September 13, 2012 at 10:43 AM EDT
The Fed Better Not Let Us Down


Fed failure If the Federal Reserve were to fail to act, I expect we would see a good deal of the stock market gains made since June unravel before our eyes. The Fed must act today, because expectations are so deeply built into valuations that such a failure could be a catalyst for a crash, and a crash in itself can cause a recession. Of course, the Fed is not called to support stocks, but it is in its interests to protect employment and guard against inflation. In order to protect employment, not just aid it, the Fed must support the economy and economic certainty, which is currently in question.

federal reserve columnist I’ve noted my view that what the Fed has to offer is analogous to a child’s floatie for the management of an economic storm. Nonetheless, the market has high hopes today for Federal Reserve action. So even as I view the Federal Reserve only peripherally effective at this point, and mostly just supportive; and even as I argue that central banks are working their way toward putting the world in a place vulnerable to external shock damaging to global fiat currency (favoring gold), I say today, the Fed better not fail us.

Since early June, when real hopes in the Fed began to build, the SPDR S&P 500 Index ETF (NYSE: SPY) has gained 13%. Stocks, as seen by action in the SPY and in the moves of European shares (seen in the iShares S&P Europe 350 Index (NYSE: IEV)), got an extra lift when Mario Draghi issued his famous statement at the end of July. I labeled then a mess of his own making because of the time it is taking for ECB follow through to actually occur.

Earlier this week, the German court action to ratify Germany’s approval of the European Stability Mechanism (ESM) finally gave credence to Draghi’s conviction. Today, the Federal Reserve has an opportunity to solidify hope, and to support the life of stocks and the very relative economic relationship between the market and the economy. The chart of cyclical stocks like Caterpillar (NYSE: CAT) offer insight into how far we might fall, if not further, if the Fed lets the market down today. The same goes for the cyclical financials like Citigroup (NYSE: C) and Bank of America (NYSE: BAC).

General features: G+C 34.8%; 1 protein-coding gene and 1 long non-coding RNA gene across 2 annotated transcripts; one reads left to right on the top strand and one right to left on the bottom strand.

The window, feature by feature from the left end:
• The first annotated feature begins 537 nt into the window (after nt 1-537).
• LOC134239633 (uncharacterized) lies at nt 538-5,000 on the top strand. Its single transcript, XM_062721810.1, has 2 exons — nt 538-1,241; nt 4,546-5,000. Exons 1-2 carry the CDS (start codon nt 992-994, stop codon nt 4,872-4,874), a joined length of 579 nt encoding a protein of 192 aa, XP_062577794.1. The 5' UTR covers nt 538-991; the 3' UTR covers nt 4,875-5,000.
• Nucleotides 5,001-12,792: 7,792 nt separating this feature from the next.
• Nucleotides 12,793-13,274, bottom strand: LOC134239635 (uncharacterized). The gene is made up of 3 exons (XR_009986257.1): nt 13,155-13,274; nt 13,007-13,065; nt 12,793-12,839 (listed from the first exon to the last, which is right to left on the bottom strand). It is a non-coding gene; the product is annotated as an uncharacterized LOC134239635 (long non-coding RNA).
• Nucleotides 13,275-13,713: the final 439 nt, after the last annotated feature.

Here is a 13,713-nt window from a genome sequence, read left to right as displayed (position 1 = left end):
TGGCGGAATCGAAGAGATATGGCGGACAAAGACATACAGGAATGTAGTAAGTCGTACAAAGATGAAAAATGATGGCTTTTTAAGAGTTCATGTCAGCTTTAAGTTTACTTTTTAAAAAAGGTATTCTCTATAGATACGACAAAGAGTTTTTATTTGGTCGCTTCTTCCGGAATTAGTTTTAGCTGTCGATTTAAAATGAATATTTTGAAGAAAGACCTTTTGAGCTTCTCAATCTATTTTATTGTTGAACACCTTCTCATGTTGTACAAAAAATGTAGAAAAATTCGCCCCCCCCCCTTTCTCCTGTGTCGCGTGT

Much hangs in the balance as you can see. If the Fed lets us down today, you can expect a significant market downslide. I even believe a Fed miscue could drive a mini-crash given the level of expectations built into stocks, which otherwise seem to lack good reason for their rally since June.

In my estimation, it really only buys the market some time. If global economic conditions were to hold steady in the meantime, or only deteriorate slightly further, then perhaps yet another Fed action (and ECB action) might give the world a minute more to wait for it. However, it is my view that over the longer term, it will become increasingly evident that we are just at the start of a new recession. As the data continues to come in through that span, I think reality will sink in. And given that my geopolitical concerns appear to finally be proving tangibly relative, my conviction about global recession is increasing. At that point, the only lasting beneficiary of central bank actions will be gold and relative securities like the SPDR Gold Series Trust (NYSE: GLD), and other precious metals and agricultural commodities; also companies serving agriculture like Monsanto (NYSE: MON). Real estate and other hard assets should also see price increase, but on fiat currency decrease. Still, for now, the Fed better not let us down.

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